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How Iran's election – and three others – have reshaped Mideast

Briefing: With newly installed or reinstalled leaders in Iran, Lebanon,
Israel, and the US, the balance of power has shifted between a US-allied bloc and the 'axis of resistance.'

By Correspondent of The Christian Science Monitor, Staff writer of The Christian Science Monitor / July 9, 2009



Why are these elections important?

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Iran: On June 12, incumbent President Mahmoud Ahmadinejad defeated his main challenger, Mir Hossein Mousavi, by an official margin of 2 to 1 – a vote that has been bitterly, and sometimes violently, contested on Iran's streets. The turmoil has underscored deep rifts in Iranian society, raising questions about the Islamic republic's long-term viability.

Israel: In January elections, Ben­ja­min Netanyahu came to power as prime minister of a center-right coalition government. Arabs were less than pleased, believing Mr. Netanyahu's hard-line approach would slow progress toward peace with the Palestinians and Syria.

Lebanon: On June 7, the US-backed March 14 coalition narrowly beat the opposition, which is led by the militant group Hezbollah. That means March 14 will retain the upper hand in parliament – essentially preserving the status quo.

US: The 2008 election was widely anticipated in the Middle East, with many hoping for a new US approach that would restart the Arab-Israeli peace process, stabilize Iraq, and explore engagement with Iran.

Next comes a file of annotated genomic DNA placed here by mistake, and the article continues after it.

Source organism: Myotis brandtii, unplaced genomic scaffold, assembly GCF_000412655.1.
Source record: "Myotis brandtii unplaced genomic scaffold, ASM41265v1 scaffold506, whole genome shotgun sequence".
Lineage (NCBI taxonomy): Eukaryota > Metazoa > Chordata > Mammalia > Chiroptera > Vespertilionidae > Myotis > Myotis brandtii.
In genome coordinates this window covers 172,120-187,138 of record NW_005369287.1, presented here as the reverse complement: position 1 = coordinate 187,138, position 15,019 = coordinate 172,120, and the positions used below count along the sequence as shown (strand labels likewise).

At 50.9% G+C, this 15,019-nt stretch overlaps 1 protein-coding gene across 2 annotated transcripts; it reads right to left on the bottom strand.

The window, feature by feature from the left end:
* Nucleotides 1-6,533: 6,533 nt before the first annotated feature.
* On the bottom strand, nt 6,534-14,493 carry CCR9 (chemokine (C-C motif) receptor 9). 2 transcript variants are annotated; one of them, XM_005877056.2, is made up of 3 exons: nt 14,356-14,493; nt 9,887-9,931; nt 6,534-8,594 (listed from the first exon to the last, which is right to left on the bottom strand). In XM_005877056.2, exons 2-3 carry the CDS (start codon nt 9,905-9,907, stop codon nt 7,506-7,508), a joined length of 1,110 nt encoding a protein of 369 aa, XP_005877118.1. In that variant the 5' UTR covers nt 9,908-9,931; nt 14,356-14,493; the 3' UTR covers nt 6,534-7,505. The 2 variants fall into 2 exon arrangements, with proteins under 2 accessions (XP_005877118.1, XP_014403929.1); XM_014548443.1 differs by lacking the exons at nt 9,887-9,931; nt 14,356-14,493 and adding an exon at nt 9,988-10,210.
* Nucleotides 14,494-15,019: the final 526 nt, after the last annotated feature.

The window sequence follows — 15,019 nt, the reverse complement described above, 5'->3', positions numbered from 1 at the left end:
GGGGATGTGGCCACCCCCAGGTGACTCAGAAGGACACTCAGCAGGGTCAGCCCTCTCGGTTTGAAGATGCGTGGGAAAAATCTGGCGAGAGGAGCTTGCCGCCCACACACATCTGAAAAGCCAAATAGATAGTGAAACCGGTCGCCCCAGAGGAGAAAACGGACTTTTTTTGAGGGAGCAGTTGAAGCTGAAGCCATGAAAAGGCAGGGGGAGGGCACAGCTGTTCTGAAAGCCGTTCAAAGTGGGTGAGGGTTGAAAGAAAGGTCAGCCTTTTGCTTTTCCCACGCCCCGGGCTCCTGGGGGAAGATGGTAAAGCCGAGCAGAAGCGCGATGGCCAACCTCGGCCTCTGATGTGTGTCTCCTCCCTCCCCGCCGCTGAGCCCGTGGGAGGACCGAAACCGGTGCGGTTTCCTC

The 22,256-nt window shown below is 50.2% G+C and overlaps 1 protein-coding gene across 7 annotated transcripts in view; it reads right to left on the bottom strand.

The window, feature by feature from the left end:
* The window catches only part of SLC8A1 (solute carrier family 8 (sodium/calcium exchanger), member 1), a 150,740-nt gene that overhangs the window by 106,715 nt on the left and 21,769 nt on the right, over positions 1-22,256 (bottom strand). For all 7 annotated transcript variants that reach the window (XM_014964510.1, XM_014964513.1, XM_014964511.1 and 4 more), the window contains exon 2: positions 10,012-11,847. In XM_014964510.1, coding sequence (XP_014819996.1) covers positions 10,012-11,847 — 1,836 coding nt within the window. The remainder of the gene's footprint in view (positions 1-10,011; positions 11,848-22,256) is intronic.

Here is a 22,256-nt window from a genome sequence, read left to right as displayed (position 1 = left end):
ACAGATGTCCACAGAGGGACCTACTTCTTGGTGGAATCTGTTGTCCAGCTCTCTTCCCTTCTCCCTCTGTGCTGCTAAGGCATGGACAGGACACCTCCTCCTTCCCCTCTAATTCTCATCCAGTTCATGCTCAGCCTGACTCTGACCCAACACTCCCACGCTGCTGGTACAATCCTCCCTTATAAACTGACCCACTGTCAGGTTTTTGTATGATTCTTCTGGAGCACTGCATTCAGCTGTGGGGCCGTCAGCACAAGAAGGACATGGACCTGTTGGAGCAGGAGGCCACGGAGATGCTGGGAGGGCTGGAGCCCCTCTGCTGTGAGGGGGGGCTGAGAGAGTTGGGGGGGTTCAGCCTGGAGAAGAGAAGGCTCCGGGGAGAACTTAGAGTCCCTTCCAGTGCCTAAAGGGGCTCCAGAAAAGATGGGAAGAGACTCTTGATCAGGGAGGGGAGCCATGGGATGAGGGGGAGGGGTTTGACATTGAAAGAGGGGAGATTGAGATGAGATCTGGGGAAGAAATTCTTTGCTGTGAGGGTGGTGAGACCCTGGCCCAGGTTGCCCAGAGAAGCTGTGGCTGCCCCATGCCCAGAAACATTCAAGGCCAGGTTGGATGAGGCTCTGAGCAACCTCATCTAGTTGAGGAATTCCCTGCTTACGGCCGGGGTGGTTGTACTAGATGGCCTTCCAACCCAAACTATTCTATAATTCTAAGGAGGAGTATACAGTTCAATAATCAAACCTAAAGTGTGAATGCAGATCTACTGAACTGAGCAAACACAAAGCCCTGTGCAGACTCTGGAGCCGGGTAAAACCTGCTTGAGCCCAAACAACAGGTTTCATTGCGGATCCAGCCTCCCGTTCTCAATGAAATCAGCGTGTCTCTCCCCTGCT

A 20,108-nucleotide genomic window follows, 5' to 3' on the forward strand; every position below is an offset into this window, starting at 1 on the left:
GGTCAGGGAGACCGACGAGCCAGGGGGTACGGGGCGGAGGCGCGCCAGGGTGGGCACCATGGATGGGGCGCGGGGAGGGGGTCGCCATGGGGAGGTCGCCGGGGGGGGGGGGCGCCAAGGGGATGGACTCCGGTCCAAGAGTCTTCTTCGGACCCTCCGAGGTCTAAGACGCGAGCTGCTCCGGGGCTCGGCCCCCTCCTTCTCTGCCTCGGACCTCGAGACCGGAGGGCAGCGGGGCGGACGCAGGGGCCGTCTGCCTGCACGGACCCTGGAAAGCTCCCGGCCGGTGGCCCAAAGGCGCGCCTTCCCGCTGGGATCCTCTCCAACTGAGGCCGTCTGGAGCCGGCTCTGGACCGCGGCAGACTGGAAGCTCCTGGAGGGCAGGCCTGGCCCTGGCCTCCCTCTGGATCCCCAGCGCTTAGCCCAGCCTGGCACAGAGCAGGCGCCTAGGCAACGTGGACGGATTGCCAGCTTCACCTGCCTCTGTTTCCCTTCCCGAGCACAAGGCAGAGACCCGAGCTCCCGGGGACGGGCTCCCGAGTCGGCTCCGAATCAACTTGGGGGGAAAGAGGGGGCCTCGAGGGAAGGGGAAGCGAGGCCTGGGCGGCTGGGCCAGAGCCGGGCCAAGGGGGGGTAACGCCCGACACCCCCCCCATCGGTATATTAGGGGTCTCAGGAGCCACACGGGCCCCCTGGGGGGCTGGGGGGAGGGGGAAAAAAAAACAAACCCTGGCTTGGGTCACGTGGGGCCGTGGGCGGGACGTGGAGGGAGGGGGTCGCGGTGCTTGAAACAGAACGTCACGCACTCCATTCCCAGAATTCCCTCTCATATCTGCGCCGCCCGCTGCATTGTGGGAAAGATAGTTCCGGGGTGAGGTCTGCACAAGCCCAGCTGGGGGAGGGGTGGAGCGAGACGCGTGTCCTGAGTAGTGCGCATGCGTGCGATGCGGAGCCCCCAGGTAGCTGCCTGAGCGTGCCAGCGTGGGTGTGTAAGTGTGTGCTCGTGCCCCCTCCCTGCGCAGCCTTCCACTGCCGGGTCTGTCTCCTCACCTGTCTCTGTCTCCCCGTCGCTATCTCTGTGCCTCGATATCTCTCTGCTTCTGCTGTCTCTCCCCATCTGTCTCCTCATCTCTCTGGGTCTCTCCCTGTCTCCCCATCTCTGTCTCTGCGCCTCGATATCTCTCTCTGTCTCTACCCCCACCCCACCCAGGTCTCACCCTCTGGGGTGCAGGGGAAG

How do they change the region?

The most significant change could come from Iran, which is a strong supporter of Hezbollah and the Palestinian militant group Hamas – both of which Israel sees as threats. Mr. Ahmadinejad has famously said the Jewish state would be "wiped off the map" – part of a hard-line foreign policy that has raised suspicions about the goal of Iran's nuclear program.

"The election in Iran is the most important," says Rami Khouri, director of the Issam Fares Center of Lebanon at the American University of Beirut, "not because of the result, but because of the manipulation. Elections in the Middle East, other than in Israel, are not usually the mechanisms that make policy. They are interesting for reflecting the political culture in which they occur."

The results of the four elections shore up some US goals in the region, while complicating other initiatives.

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